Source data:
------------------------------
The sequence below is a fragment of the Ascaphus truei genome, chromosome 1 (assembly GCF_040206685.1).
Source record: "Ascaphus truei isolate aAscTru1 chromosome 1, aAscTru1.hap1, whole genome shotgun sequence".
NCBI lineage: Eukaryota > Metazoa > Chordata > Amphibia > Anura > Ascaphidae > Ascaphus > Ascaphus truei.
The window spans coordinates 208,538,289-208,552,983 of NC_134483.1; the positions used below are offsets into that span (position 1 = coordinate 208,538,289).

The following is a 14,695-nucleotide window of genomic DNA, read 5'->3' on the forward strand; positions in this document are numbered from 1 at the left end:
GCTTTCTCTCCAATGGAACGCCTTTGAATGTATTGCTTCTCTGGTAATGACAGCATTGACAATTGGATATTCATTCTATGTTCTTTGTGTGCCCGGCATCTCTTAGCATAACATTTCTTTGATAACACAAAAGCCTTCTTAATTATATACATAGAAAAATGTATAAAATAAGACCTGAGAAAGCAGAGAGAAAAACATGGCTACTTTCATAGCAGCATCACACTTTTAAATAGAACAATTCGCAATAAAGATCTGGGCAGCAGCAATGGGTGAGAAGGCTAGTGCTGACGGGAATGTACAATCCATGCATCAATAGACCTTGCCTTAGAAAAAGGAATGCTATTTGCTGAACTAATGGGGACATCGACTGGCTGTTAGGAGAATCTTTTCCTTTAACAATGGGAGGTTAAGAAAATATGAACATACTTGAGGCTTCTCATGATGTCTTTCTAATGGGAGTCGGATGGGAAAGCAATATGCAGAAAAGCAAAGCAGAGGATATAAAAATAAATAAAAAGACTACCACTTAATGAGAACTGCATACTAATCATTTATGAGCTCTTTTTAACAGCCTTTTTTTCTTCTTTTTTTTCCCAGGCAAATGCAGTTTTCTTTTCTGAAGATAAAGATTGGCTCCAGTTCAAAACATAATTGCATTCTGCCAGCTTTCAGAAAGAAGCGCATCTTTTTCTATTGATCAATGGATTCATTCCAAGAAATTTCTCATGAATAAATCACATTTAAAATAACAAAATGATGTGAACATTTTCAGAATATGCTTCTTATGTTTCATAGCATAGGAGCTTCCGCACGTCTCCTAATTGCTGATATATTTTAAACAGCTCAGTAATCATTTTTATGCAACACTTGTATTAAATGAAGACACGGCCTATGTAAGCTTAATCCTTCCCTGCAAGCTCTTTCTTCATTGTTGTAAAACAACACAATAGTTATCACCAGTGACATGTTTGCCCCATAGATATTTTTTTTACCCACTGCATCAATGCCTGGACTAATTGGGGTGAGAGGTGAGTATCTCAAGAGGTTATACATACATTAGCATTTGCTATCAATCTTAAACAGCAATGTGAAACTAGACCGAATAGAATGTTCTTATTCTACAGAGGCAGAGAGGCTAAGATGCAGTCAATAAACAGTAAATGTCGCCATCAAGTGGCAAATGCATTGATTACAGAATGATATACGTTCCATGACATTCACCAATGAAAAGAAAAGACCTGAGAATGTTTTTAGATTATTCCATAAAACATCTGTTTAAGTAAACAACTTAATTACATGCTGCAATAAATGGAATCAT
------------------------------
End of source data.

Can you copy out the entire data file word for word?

The sequence below is a fragment of the Ascaphus truei genome, chromosome 1 (assembly GCF_040206685.1).
Source record: "Ascaphus truei isolate aAscTru1 chromosome 1, aAscTru1.hap1, whole genome shotgun sequence".
NCBI lineage: Eukaryota > Metazoa > Chordata > Amphibia > Anura > Ascaphidae > Ascaphus > Ascaphus truei.
The window spans coordinates 208,538,289-208,552,983 of NC_134483.1; the positions used below are offsets into that span (position 1 = coordinate 208,538,289).

The following is a 14,695-nucleotide window of genomic DNA, read 5'->3' on the forward strand; positions in this document are numbered from 1 at the left end:
GCTTTCTCTCCAATGGAACGCCTTTGAATGTATTGCTTCTCTGGTAATGACAGCATTGACAATTGGATATTCATTCTATGTTCTTTGTGTGCCCGGCATCTCTTAGCATAACATTTCTTTGATAACACAAAAGCCTTCTTAATTATATACATAGAAAAATGTATAAAATAAGACCTGAGAAAGCAGAGAGAAAAACATGGCTACTTTCATAGCAGCATCACACTTTTAAATAGAACAATTCGCAATAAAGATCTGGGCAGCAGCAATGGGTGAGAAGGCTAGTGCTGACGGGAATGTACAATCCATGCATCAATAGACCTTGCCTTAGAAAAAGGAATGCTATTTGCTGAACTAATGGGGACATCGACTGGCTGTTAGGAGAATCTTTTCCTTTAACAATGGGAGGTTAAGAAAATATGAACATACTTGAGGCTTCTCATGATGTCTTTCTAATGGGAGTCGGATGGGAAAGCAATATGCAGAAAAGCAAAGCAGAGGATATAAAAATAAATAAAAAGACTACCACTTAATGAGAACTGCATACTAATCATTTATGAGCTCTTTTTAACAGCCTTTTTTTCTTCTTTTTTTTCCCAGGCAAATGCAGTTTTCTTTTCTGAAGATAAAGATTGGCTCCAGTTCAAAACATAATTGCATTCTGCCAGCTTTCAGAAAGAAGCGCATCTTTTTCTATTGATCAATGGATTCATTCCAAGAAATTTCTCATGAATAAATCACATTTAAAATAACAAAATGATGTGAACATTTTCAGAATATGCTTCTTATGTTTCATAGCATAGGAGCTTCCGCACGTCTCCTAATTGCTGATATATTTTAAACAGCTCAGTAATCATTTTTATGCAACACTTGTATTAAATGAAGACACGGCCTATGTAAGCTTAATCCTTCCCTGCAAGCTCTTTCTTCATTGTTGTAAAACAACACAATAGTTATCACCAGTGACATGTTTGCCCCATAGATATTTTTTTTACCCACTGCATCAATGCCTGGACTAATTGGGGTGAGAGGTGAGTATCTCAAGAGGTTATACATACATTAGCATTTGCTATCAATCTTAAACAGCAATGTGAAACTAGACCGAATAGAATGTTCTTATTCTACAGAGGCAGAGAGGCTAAGATGCAGTCAATAAACAGTAAATGTCGCCATCAAGTGGCAAATGCATTGATTACAGAATGATATACGTTCCATGACATTCACCAATGAAAAGAAAAGACCTGAGAATGTTTTTAGATTATTCCATAAAACATCTGTTTAAGTAAACAACTTAATTACATGCTGCAATAAATGGAATCAT